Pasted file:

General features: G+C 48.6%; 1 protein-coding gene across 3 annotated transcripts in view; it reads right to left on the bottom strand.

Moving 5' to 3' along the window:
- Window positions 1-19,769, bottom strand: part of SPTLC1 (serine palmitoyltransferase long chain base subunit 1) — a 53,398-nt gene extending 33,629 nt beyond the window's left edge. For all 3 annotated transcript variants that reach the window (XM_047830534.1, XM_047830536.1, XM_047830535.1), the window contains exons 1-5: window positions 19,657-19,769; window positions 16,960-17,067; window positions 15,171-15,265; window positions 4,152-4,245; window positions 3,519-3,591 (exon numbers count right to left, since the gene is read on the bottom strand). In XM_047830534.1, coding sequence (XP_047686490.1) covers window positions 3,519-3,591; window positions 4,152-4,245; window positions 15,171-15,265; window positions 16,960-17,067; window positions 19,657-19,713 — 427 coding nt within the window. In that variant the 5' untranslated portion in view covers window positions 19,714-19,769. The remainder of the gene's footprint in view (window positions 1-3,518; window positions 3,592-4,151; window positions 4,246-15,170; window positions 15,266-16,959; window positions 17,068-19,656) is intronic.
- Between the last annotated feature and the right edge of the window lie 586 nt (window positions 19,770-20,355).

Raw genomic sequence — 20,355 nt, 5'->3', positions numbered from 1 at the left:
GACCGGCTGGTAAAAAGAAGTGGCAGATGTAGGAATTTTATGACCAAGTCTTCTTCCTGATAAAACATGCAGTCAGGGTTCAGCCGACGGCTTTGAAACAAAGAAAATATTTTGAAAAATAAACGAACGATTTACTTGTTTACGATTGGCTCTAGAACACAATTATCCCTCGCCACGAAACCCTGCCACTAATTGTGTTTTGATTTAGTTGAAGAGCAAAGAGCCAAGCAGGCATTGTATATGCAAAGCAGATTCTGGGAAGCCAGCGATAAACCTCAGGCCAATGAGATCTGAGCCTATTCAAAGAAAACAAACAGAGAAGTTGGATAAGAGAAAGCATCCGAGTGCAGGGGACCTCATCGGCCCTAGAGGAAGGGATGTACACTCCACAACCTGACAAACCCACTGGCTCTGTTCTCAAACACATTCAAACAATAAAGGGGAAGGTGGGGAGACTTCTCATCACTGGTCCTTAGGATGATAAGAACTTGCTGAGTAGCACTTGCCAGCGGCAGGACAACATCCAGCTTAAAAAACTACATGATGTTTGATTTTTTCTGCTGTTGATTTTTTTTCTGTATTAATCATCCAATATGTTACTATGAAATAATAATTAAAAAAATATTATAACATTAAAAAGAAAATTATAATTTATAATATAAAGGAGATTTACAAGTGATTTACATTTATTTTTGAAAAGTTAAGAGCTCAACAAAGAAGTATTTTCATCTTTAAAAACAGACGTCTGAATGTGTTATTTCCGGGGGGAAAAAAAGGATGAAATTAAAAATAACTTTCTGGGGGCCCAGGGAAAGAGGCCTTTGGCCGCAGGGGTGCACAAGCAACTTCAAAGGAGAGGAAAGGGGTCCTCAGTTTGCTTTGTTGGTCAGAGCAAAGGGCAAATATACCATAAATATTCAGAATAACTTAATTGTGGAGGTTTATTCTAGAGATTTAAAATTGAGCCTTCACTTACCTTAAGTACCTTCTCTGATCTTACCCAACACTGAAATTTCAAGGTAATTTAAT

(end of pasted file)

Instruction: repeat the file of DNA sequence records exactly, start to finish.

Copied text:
General features: G+C 48.6%; 1 protein-coding gene across 3 annotated transcripts in view; it reads right to left on the bottom strand.

Moving 5' to 3' along the window:
- Window positions 1-19,769, bottom strand: part of SPTLC1 (serine palmitoyltransferase long chain base subunit 1) — a 53,398-nt gene extending 33,629 nt beyond the window's left edge. For all 3 annotated transcript variants that reach the window (XM_047830534.1, XM_047830536.1, XM_047830535.1), the window contains exons 1-5: window positions 19,657-19,769; window positions 16,960-17,067; window positions 15,171-15,265; window positions 4,152-4,245; window positions 3,519-3,591 (exon numbers count right to left, since the gene is read on the bottom strand). In XM_047830534.1, coding sequence (XP_047686490.1) covers window positions 3,519-3,591; window positions 4,152-4,245; window positions 15,171-15,265; window positions 16,960-17,067; window positions 19,657-19,713 — 427 coding nt within the window. In that variant the 5' untranslated portion in view covers window positions 19,714-19,769. The remainder of the gene's footprint in view (window positions 1-3,518; window positions 3,592-4,151; window positions 4,246-15,170; window positions 15,266-16,959; window positions 17,068-19,656) is intronic.
- Between the last annotated feature and the right edge of the window lie 586 nt (window positions 19,770-20,355).

Raw genomic sequence — 20,355 nt, 5'->3', positions numbered from 1 at the left:
GACCGGCTGGTAAAAAGAAGTGGCAGATGTAGGAATTTTATGACCAAGTCTTCTTCCTGATAAAACATGCAGTCAGGGTTCAGCCGACGGCTTTGAAACAAAGAAAATATTTTGAAAAATAAACGAACGATTTACTTGTTTACGATTGGCTCTAGAACACAATTATCCCTCGCCACGAAACCCTGCCACTAATTGTGTTTTGATTTAGTTGAAGAGCAAAGAGCCAAGCAGGCATTGTATATGCAAAGCAGATTCTGGGAAGCCAGCGATAAACCTCAGGCCAATGAGATCTGAGCCTATTCAAAGAAAACAAACAGAGAAGTTGGATAAGAGAAAGCATCCGAGTGCAGGGGACCTCATCGGCCCTAGAGGAAGGGATGTACACTCCACAACCTGACAAACCCACTGGCTCTGTTCTCAAACACATTCAAACAATAAAGGGGAAGGTGGGGAGACTTCTCATCACTGGTCCTTAGGATGATAAGAACTTGCTGAGTAGCACTTGCCAGCGGCAGGACAACATCCAGCTTAAAAAACTACATGATGTTTGATTTTTTCTGCTGTTGATTTTTTTTCTGTATTAATCATCCAATATGTTACTATGAAATAATAATTAAAAAAATATTATAACATTAAAAAGAAAATTATAATTTATAATATAAAGGAGATTTACAAGTGATTTACATTTATTTTTGAAAAGTTAAGAGCTCAACAAAGAAGTATTTTCATCTTTAAAAACAGACGTCTGAATGTGTTATTTCCGGGGGGAAAAAAAGGATGAAATTAAAAATAACTTTCTGGGGGCCCAGGGAAAGAGGCCTTTGGCCGCAGGGGTGCACAAGCAACTTCAAAGGAGAGGAAAGGGGTCCTCAGTTTGCTTTGTTGGTCAGAGCAAAGGGCAAATATACCATAAATATTCAGAATAACTTAATTGTGGAGGTTTATTCTAGAGATTTAAAATTGAGCCTTCACTTACCTTAAGTACCTTCTCTGATCTTACCCAACACTGAAATTTCAAGGTAATTTAAT